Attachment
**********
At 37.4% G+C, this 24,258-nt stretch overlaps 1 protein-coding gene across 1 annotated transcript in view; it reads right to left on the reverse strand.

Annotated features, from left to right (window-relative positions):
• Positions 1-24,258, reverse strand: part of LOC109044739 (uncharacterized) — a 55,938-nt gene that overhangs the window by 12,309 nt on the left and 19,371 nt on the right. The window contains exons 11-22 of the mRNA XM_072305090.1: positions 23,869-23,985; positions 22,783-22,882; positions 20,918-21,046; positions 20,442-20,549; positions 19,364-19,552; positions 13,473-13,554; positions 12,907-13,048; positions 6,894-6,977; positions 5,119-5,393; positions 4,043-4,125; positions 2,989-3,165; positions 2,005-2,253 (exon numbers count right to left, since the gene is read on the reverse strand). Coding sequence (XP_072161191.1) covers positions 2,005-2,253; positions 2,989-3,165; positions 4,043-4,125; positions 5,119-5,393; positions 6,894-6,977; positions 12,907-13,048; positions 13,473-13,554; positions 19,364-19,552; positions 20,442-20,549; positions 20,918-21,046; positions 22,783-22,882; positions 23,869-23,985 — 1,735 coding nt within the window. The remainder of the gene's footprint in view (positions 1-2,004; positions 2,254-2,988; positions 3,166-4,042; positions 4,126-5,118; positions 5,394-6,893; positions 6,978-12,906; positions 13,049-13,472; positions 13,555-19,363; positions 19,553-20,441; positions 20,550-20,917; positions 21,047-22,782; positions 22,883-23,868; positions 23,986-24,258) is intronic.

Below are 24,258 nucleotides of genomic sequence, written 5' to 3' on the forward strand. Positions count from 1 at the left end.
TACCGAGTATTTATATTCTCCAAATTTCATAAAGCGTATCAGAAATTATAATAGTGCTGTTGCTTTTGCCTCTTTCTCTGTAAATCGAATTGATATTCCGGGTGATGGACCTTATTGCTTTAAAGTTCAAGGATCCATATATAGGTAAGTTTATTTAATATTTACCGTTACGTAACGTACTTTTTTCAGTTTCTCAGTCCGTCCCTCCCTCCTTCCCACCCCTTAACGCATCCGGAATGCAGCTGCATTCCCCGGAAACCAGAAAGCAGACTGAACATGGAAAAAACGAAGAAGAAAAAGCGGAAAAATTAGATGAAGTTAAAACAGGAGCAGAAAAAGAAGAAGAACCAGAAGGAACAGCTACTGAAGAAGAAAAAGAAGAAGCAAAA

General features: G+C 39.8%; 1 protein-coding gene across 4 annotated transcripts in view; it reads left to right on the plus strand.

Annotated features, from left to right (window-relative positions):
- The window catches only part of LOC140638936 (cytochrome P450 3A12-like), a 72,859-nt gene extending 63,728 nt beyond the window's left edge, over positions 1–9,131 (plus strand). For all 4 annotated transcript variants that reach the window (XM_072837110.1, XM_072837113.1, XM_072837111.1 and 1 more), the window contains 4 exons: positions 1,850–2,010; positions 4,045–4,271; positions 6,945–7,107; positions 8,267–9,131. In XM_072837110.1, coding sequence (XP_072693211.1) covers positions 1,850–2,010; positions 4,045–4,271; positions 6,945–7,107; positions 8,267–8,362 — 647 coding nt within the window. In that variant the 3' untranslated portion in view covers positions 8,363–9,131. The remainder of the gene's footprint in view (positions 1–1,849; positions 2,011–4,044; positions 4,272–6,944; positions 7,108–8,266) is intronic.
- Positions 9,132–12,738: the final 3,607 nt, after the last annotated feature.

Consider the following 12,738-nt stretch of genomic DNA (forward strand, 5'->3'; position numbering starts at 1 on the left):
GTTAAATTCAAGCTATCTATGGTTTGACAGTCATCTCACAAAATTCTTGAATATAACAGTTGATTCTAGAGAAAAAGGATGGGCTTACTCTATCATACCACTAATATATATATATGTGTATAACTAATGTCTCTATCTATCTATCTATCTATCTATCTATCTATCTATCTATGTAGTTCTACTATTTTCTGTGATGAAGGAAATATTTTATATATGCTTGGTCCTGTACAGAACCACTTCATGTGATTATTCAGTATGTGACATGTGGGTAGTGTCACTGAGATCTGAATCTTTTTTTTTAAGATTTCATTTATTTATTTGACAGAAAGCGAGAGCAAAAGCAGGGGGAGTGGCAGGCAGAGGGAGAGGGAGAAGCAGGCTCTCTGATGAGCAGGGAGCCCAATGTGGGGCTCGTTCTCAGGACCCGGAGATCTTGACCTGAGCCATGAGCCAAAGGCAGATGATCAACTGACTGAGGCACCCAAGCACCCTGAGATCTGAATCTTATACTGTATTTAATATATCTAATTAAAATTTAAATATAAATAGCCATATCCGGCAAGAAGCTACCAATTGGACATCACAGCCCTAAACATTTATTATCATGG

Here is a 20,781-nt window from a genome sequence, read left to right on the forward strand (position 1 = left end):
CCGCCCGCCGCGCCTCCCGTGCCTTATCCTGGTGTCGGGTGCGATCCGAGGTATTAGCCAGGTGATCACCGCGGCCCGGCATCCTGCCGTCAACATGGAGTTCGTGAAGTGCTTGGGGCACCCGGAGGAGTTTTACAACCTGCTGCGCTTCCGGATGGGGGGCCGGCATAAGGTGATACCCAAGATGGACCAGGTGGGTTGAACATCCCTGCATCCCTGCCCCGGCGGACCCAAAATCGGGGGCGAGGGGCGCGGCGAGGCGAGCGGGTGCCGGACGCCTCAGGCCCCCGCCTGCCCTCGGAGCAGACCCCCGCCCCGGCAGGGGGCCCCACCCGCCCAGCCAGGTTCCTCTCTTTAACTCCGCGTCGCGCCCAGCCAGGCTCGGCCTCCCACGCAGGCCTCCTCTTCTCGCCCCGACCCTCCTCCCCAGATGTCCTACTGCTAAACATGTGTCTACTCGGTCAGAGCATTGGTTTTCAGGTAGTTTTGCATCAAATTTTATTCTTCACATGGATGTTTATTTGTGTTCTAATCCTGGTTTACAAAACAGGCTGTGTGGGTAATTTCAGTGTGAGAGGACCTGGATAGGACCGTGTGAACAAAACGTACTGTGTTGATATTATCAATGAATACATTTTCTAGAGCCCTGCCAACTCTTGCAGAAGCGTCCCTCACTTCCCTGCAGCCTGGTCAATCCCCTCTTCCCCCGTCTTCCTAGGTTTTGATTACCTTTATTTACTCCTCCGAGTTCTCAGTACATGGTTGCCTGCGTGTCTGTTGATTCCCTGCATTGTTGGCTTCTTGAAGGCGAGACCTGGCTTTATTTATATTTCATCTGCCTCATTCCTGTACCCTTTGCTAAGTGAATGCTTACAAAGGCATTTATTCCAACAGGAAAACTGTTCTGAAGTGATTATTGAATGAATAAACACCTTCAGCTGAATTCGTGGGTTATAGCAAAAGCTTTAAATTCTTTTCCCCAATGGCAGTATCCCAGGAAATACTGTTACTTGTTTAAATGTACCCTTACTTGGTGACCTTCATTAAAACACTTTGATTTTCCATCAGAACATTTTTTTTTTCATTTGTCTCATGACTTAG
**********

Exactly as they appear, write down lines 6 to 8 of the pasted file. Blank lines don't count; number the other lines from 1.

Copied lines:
General features: G+C 39.8%; 1 protein-coding gene across 4 annotated transcripts in view; it reads left to right on the plus strand.

Annotated features, from left to right (window-relative positions):
- The window catches only part of LOC140638936 (cytochrome P450 3A12-like), a 72,859-nt gene extending 63,728 nt beyond the window's left edge, over positions 1–9,131 (plus strand). For all 4 annotated transcript variants that reach the window (XM_072837110.1, XM_072837113.1, XM_072837111.1 and 1 more), the window contains 4 exons: positions 1,850–2,010; positions 4,045–4,271; positions 6,945–7,107; positions 8,267–9,131. In XM_072837110.1, coding sequence (XP_072693211.1) covers positions 1,850–2,010; positions 4,045–4,271; positions 6,945–7,107; positions 8,267–8,362 — 647 coding nt within the window. In that variant the 3' untranslated portion in view covers positions 8,363–9,131. The remainder of the gene's footprint in view (positions 1–1,849; positions 2,011–4,044; positions 4,272–6,944; positions 7,108–8,266) is intronic.